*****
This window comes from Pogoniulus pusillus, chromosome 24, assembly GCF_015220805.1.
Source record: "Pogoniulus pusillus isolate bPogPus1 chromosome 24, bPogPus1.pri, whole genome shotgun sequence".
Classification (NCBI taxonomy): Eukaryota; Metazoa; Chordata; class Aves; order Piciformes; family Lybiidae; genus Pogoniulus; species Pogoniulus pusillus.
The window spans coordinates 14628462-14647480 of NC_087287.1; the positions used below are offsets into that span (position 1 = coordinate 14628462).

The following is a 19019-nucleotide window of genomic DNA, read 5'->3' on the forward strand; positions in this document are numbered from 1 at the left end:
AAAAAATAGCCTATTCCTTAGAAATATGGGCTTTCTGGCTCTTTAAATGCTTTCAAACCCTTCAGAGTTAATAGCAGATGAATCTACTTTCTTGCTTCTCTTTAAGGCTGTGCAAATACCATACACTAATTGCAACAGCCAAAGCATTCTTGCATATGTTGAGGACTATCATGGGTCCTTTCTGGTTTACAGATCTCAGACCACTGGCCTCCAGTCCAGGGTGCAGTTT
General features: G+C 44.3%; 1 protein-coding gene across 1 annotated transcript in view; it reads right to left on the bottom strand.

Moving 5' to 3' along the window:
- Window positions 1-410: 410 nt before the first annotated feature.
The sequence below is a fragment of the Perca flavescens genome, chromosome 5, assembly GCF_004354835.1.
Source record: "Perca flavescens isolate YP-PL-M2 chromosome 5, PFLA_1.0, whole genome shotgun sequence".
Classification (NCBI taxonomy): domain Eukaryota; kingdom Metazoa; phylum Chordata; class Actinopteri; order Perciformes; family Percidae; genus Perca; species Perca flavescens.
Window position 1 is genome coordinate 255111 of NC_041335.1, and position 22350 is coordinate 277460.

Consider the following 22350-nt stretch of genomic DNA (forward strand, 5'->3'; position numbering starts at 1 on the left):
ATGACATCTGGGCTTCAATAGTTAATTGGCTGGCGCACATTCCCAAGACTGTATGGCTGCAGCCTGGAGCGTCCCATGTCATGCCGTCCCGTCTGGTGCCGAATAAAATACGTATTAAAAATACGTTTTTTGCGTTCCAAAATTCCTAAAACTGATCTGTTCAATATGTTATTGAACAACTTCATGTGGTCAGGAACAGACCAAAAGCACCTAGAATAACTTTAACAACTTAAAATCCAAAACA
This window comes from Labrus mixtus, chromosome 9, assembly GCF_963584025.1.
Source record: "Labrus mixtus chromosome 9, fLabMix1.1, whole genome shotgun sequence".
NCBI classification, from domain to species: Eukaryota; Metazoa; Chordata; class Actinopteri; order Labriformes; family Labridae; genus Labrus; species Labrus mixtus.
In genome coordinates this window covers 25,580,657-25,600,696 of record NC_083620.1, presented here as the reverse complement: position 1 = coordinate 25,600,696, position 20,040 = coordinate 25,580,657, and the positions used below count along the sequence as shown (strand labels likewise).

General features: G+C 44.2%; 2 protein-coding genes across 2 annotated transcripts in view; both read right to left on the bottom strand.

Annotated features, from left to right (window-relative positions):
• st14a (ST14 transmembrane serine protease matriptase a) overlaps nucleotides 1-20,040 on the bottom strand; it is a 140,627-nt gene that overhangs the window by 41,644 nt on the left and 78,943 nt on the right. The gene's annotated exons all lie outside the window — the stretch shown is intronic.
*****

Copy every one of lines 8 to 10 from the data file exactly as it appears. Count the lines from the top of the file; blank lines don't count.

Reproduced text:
Moving 5' to 3' along the window:
- Window positions 1-410: 410 nt before the first annotated feature.
The sequence below is a fragment of the Perca flavescens genome, chromosome 5, assembly GCF_004354835.1.